Physician Employment ≠ Quality of Care

As previously mentioned regarding physician practice acquisitions, many hospitals around the country have sought in recent years to increase their number of employed physicians.  Their goal of doing so is to be better prepared with healthcare reform that reimburses based on quality of care, outcomes and cost control rather than the traditional fee-for-service system.  The belief by many hospitals has been that employment of physicians will lead to greater care coordination, more closely aligned incentives, and ultimately better patient care.  However, a new study in the Annals of Internal Medicine demonstrates that “no association was found between switching to an employment model and improvement in any of 4 primary composite quality metrics.”  Specifically, there were no resultant changes in mortality rates, 30-day readmissions, length of stay or patient satisfaction rates.  Researchers noted:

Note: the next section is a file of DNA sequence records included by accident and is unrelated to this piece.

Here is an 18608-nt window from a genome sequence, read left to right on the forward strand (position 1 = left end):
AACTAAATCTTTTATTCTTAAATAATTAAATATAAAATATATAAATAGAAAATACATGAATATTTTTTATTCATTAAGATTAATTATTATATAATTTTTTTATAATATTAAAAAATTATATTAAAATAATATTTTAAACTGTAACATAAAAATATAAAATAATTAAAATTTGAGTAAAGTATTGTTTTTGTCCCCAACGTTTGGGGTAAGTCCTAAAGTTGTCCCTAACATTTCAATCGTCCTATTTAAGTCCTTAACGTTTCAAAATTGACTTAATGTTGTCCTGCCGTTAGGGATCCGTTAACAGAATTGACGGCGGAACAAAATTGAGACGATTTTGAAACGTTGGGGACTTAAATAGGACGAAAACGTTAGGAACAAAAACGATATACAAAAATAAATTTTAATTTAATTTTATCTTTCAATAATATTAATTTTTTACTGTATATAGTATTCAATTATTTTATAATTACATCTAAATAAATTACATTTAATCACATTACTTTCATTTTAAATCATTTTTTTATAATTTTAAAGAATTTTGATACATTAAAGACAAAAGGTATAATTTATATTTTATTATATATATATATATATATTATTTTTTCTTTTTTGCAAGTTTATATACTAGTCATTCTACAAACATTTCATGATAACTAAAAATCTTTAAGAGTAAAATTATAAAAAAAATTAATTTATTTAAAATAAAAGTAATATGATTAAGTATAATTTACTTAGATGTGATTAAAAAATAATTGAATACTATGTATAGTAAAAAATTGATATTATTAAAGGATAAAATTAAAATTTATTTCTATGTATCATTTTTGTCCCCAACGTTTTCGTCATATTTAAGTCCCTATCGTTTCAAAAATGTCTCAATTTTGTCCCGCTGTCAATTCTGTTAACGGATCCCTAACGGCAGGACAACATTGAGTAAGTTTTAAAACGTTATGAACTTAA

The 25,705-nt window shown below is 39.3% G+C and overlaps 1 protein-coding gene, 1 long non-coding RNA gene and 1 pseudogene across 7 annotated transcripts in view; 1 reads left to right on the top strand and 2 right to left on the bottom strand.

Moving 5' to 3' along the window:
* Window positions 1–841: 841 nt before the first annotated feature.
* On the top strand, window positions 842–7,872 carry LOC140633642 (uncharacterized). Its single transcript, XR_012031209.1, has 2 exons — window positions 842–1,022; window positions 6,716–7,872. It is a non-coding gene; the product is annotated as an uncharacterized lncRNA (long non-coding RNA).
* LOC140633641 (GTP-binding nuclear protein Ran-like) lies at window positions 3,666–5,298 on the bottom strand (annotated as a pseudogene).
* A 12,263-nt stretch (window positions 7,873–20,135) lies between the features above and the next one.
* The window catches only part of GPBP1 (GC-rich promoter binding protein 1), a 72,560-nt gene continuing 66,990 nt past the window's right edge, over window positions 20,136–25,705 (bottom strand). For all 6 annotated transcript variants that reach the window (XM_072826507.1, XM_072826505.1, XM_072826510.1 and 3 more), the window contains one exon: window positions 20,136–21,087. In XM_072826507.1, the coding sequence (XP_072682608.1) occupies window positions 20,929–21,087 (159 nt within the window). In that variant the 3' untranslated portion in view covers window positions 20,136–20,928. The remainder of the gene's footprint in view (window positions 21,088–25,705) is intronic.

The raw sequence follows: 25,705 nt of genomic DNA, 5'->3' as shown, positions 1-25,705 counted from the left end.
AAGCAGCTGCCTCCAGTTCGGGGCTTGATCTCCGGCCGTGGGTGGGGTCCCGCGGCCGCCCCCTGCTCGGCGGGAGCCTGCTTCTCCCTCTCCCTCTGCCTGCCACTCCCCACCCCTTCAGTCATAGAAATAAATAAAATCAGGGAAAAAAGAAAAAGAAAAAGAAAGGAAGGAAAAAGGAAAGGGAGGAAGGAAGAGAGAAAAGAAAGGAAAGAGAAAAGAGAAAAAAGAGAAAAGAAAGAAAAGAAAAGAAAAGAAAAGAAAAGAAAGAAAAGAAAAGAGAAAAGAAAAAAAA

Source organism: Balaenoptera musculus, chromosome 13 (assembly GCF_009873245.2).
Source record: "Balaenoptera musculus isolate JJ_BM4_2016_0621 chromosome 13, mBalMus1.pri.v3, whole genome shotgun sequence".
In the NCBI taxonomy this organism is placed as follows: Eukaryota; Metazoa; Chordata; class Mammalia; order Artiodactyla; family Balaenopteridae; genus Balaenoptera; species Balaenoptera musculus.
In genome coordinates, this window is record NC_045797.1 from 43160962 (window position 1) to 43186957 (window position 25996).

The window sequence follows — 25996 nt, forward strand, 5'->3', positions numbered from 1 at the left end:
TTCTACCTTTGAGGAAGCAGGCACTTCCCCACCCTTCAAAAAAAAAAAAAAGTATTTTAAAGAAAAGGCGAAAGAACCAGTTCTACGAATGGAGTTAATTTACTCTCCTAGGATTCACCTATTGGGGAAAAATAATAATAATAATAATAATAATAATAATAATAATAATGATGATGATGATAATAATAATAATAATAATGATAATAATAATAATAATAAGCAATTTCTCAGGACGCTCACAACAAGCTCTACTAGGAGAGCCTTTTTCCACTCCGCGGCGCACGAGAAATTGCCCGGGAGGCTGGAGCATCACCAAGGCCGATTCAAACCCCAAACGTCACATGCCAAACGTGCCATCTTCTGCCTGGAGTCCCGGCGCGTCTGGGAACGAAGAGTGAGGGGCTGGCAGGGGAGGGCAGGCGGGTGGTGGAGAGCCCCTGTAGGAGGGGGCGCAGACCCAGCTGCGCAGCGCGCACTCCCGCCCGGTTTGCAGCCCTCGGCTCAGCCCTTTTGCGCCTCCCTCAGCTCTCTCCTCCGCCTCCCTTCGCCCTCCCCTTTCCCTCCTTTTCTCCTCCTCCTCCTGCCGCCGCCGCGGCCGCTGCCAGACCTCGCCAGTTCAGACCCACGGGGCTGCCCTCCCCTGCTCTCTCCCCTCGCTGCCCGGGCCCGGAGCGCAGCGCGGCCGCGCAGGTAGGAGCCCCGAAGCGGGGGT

“Although some of these improvements certainly are taking place as hospitals increasingly employ physicians, on the basis of the hospital performance metrics we examined, we found no national-level evidence that these changes have translated into better patient care.”

In the study, 803 acute care hospitals in the U.S. that switched to an employee relationship with their physicians were compared with 2,085 hospitals that maintained unaffiliated or contractual relationships with their physicians.  The researchers’ summed up their study by stating:

“During the past decade, hospitals have increasingly become employers of physicians. The study’s findings suggest that physician employment alone probably is not a sufficient tool for improving hospital care.”

Consequently, the study recommends hospitals should instead focus on ways to boost clinical integration and improve patient care instead of hoping those goals will be accomplished solely by employing more physicians.  The study that was recently published in the Annals of Internal Medicine can be found here.

On a related noted, other data proving that financial integration between physicians and hospitals has been associated with higher commercial prices and spending for outpatient care, can be found in my Consolidation ≠ Efficiency article.

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